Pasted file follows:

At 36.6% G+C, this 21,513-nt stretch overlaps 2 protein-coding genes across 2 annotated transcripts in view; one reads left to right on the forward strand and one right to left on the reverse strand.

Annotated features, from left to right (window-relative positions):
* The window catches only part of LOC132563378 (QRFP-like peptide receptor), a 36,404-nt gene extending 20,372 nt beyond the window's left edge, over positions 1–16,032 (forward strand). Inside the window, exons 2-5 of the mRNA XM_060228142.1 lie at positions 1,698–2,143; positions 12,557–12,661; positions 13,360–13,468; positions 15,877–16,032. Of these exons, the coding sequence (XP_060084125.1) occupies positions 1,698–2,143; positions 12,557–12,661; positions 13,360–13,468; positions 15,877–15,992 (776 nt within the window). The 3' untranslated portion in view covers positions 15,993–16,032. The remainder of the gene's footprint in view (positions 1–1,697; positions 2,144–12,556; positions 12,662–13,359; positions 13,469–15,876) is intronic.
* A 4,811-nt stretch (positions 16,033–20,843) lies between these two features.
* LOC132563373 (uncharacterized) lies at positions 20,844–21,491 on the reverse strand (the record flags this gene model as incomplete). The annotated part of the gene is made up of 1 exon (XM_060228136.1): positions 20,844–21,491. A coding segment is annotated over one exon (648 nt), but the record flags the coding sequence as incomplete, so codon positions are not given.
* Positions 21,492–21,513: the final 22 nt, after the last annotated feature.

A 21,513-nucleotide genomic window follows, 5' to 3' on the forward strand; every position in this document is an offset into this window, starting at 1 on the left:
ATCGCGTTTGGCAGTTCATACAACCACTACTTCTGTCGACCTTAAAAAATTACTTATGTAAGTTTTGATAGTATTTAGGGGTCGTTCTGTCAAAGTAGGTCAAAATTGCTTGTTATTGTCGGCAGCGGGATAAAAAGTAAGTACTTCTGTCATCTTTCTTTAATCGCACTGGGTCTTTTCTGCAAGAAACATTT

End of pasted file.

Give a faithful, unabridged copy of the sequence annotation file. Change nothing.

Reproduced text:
At 36.6% G+C, this 21,513-nt stretch overlaps 2 protein-coding genes across 2 annotated transcripts in view; one reads left to right on the forward strand and one right to left on the reverse strand.

Annotated features, from left to right (window-relative positions):
* The window catches only part of LOC132563378 (QRFP-like peptide receptor), a 36,404-nt gene extending 20,372 nt beyond the window's left edge, over positions 1–16,032 (forward strand). Inside the window, exons 2-5 of the mRNA XM_060228142.1 lie at positions 1,698–2,143; positions 12,557–12,661; positions 13,360–13,468; positions 15,877–16,032. Of these exons, the coding sequence (XP_060084125.1) occupies positions 1,698–2,143; positions 12,557–12,661; positions 13,360–13,468; positions 15,877–15,992 (776 nt within the window). The 3' untranslated portion in view covers positions 15,993–16,032. The remainder of the gene's footprint in view (positions 1–1,697; positions 2,144–12,556; positions 12,662–13,359; positions 13,469–15,876) is intronic.
* A 4,811-nt stretch (positions 16,033–20,843) lies between these two features.
* LOC132563373 (uncharacterized) lies at positions 20,844–21,491 on the reverse strand (the record flags this gene model as incomplete). The annotated part of the gene is made up of 1 exon (XM_060228136.1): positions 20,844–21,491. A coding segment is annotated over one exon (648 nt), but the record flags the coding sequence as incomplete, so codon positions are not given.
* Positions 21,492–21,513: the final 22 nt, after the last annotated feature.

A 21,513-nucleotide genomic window follows, 5' to 3' on the forward strand; every position in this document is an offset into this window, starting at 1 on the left:
ATCGCGTTTGGCAGTTCATACAACCACTACTTCTGTCGACCTTAAAAAATTACTTATGTAAGTTTTGATAGTATTTAGGGGTCGTTCTGTCAAAGTAGGTCAAAATTGCTTGTTATTGTCGGCAGCGGGATAAAAAGTAAGTACTTCTGTCATCTTTCTTTAATCGCACTGGGTCTTTTCTGCAAGAAACATTT